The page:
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Abstract— The flow progress in a water-filled square **cavity** which is suddenly heated and cooled on the opposing sidewalls is noticed by using the CFD software package Fluent 6.3. Two approximations were used for CFD simulation of **radiation** in a liquid **cavity**, namely, Rosseland approximation the methods of spherical harmonic functions. Comparison of three different approaches to description of the **radiation** mechanism of energy **transfer** has made it possible to recognize the special features of these models. Temperature and stream distribution functions are acquired in a large range of the governing criterion. The **horizontal** boundaries of the **cavity** are insulated, while the heated and cooled vertical left and right walls are conducting. The present thesis continues the explanation of the flow growth until a steady state is reached. A clear visualization of the interaction between the second wave group and the laminar interruption flow across the roof of the **cavity** is given. The consequent collapse of the **horizontal** interruption cause the **thermal** **layer** in the **cavity** core and the adjustment of the vertical boundary **layer** are also observed. The final state is represented by waves which continuously travel along the boundary layers.

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This study investigates the **effect** of electromagnetic field and **radiation** absorption on **natural** **convection** in a **horizontal** shallow **porous** **cavity** filled with an electrically conducting binary fluid. subjected to cross fluxes of **heat** and mass. The Darcy model, Rosseland approximation for the radiative flux and the Boussinesq approximation for density variations are used in the formulation of the problem. In the limit of shallow **cavity**, parallel proximation is adopted and the result established that the flow intensity, **heat** and mass **transfer** are considerably affected by **radiation** absorption and magnetic field depending on whether the tical **radiation** value, depending on the **thermal** Rayleigh number, for the onset of unstable **convection** is also established in this study. The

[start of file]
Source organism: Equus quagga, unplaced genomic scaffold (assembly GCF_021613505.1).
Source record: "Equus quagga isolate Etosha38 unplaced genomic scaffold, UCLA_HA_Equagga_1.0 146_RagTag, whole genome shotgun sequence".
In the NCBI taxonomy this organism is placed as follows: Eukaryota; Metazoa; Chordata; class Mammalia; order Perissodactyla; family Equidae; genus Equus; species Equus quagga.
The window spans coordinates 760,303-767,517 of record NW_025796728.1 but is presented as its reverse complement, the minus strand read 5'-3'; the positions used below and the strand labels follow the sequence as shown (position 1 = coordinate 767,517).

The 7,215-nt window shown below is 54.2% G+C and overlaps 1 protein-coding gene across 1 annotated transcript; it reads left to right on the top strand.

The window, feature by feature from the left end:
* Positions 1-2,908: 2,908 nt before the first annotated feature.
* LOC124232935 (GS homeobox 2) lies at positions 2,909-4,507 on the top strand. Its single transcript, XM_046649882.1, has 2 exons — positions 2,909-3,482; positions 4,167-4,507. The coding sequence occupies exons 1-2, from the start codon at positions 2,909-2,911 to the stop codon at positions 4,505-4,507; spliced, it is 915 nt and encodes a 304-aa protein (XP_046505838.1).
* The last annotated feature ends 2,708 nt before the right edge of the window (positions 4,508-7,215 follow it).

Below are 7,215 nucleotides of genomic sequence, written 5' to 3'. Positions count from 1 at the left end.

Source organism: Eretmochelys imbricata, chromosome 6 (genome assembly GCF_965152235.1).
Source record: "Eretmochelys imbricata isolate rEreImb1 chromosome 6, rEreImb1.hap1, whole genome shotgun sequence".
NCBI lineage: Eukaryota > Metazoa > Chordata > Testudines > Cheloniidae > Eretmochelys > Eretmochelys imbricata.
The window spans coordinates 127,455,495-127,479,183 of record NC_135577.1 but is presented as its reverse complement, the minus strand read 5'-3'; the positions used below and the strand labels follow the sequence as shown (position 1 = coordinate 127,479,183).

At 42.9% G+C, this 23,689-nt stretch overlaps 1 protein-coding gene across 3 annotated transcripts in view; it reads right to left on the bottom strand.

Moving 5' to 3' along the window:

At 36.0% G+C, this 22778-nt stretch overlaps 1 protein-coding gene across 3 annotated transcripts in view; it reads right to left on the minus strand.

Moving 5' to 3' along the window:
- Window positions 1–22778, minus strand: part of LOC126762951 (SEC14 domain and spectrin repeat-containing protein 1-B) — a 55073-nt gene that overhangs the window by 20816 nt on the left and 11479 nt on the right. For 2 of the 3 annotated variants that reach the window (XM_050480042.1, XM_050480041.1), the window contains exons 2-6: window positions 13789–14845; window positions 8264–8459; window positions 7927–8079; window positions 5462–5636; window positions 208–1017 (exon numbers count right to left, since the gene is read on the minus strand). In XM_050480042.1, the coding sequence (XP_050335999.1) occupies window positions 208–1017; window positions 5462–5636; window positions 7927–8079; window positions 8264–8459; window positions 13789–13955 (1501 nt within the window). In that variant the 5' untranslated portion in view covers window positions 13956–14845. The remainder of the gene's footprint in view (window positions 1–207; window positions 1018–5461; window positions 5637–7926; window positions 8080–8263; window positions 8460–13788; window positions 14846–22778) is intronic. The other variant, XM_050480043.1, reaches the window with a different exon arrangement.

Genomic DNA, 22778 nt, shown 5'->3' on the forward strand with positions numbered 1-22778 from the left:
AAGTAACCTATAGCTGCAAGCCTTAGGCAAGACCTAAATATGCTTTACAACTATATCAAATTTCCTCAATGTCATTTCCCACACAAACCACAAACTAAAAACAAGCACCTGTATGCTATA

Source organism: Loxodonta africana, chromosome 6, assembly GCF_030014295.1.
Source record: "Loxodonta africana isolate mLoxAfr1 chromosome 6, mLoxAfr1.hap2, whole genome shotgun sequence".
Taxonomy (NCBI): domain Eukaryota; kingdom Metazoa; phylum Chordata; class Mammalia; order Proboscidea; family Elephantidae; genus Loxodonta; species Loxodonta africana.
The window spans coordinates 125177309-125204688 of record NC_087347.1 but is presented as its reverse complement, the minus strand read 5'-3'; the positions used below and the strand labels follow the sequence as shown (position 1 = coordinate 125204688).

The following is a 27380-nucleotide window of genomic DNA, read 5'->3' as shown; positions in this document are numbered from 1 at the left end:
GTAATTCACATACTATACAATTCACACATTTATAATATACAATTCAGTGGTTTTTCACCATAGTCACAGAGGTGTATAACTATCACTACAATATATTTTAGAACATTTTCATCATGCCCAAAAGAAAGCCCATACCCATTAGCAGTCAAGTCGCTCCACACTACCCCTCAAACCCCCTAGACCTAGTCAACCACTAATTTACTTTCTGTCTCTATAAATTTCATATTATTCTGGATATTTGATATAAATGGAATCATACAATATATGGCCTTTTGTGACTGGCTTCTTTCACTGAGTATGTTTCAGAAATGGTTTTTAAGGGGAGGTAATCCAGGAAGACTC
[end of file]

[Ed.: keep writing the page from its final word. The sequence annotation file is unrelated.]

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Partha et al. (2006) examined the Soret and Dufour effects in a non-Darcy **porous** medium. Lakshmi Narayana and Murthy (2008) considered both the Soret and Dufour effects on a free **convection** boundary **layer** of a **horizontal** flat plate in a Darcy **porous** medium. Cheng (2009) reported the Soret and Dufour effects on **natural** **convection** **heat** and mass trans- fer from a vertical cone in a **porous** medium with uniform wall temperature and concentration (UWT/UWC). The Soret and Dufour effects on **heat** and mass **transfer** by **natural** convec- tion from a vertical truncated cone in a fluid-saturated **porous** medium with variable wall temperature and concentration were studied by Cheng (2010) . Makinde (2011) studied the mixed **convection** flow with Soret and Dufour effects past a vertical plate embedded in a **porous** medium. Makinde et al. (2012) used a numerical method to study of chemically- reacting hydromagnetic boundary **layer** flow with Soret/ Dufour effects and a convective **surface** boundary condition.